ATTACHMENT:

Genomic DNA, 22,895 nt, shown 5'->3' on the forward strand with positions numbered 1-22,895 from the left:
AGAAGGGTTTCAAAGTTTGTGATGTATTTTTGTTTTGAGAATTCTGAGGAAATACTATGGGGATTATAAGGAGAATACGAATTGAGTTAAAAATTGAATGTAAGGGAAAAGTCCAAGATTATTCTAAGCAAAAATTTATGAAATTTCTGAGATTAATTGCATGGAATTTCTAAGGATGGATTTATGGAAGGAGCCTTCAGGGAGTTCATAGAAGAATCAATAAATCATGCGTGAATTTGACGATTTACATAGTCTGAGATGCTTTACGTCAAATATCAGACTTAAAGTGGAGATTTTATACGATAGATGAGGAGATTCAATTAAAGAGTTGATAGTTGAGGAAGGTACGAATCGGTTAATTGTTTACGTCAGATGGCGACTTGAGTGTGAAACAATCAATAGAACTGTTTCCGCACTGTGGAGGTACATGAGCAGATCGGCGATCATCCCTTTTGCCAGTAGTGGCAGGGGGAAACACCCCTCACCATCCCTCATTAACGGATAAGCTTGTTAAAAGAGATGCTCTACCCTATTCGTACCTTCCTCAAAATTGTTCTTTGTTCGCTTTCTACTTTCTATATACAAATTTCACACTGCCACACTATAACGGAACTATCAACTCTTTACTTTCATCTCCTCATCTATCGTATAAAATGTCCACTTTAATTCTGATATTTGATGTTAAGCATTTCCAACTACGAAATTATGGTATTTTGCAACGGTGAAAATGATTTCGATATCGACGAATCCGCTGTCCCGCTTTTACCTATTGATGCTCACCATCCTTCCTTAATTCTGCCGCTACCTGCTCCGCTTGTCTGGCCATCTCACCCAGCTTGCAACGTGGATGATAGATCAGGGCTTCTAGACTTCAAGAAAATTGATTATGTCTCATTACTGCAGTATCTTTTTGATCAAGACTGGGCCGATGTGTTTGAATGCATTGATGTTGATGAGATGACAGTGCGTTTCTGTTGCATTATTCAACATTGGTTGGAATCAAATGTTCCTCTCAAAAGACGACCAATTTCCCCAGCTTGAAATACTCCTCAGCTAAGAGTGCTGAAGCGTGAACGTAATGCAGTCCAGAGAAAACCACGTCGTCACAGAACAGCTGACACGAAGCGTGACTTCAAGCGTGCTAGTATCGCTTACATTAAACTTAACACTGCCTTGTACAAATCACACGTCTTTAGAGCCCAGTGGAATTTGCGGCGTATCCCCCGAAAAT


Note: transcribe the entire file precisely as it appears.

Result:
Genomic DNA, 22,895 nt, shown 5'->3' on the forward strand with positions numbered 1-22,895 from the left:
AGAAGGGTTTCAAAGTTTGTGATGTATTTTTGTTTTGAGAATTCTGAGGAAATACTATGGGGATTATAAGGAGAATACGAATTGAGTTAAAAATTGAATGTAAGGGAAAAGTCCAAGATTATTCTAAGCAAAAATTTATGAAATTTCTGAGATTAATTGCATGGAATTTCTAAGGATGGATTTATGGAAGGAGCCTTCAGGGAGTTCATAGAAGAATCAATAAATCATGCGTGAATTTGACGATTTACATAGTCTGAGATGCTTTACGTCAAATATCAGACTTAAAGTGGAGATTTTATACGATAGATGAGGAGATTCAATTAAAGAGTTGATAGTTGAGGAAGGTACGAATCGGTTAATTGTTTACGTCAGATGGCGACTTGAGTGTGAAACAATCAATAGAACTGTTTCCGCACTGTGGAGGTACATGAGCAGATCGGCGATCATCCCTTTTGCCAGTAGTGGCAGGGGGAAACACCCCTCACCATCCCTCATTAACGGATAAGCTTGTTAAAAGAGATGCTCTACCCTATTCGTACCTTCCTCAAAATTGTTCTTTGTTCGCTTTCTACTTTCTATATACAAATTTCACACTGCCACACTATAACGGAACTATCAACTCTTTACTTTCATCTCCTCATCTATCGTATAAAATGTCCACTTTAATTCTGATATTTGATGTTAAGCATTTCCAACTACGAAATTATGGTATTTTGCAACGGTGAAAATGATTTCGATATCGACGAATCCGCTGTCCCGCTTTTACCTATTGATGCTCACCATCCTTCCTTAATTCTGCCGCTACCTGCTCCGCTTGTCTGGCCATCTCACCCAGCTTGCAACGTGGATGATAGATCAGGGCTTCTAGACTTCAAGAAAATTGATTATGTCTCATTACTGCAGTATCTTTTTGATCAAGACTGGGCCGATGTGTTTGAATGCATTGATGTTGATGAGATGACAGTGCGTTTCTGTTGCATTATTCAACATTGGTTGGAATCAAATGTTCCTCTCAAAAGACGACCAATTTCCCCAGCTTGAAATACTCCTCAGCTAAGAGTGCTGAAGCGTGAACGTAATGCAGTCCAGAGAAAACCACGTCGTCACAGAACAGCTGACACGAAGCGTGACTTCAAGCGTGCTAGTATCGCTTACATTAAACTTAACACTGCCTTGTACAAATCACACGTCTTTAGAGCCCAGTGGAATTTGCGGCGTATCCCCCGAAAAT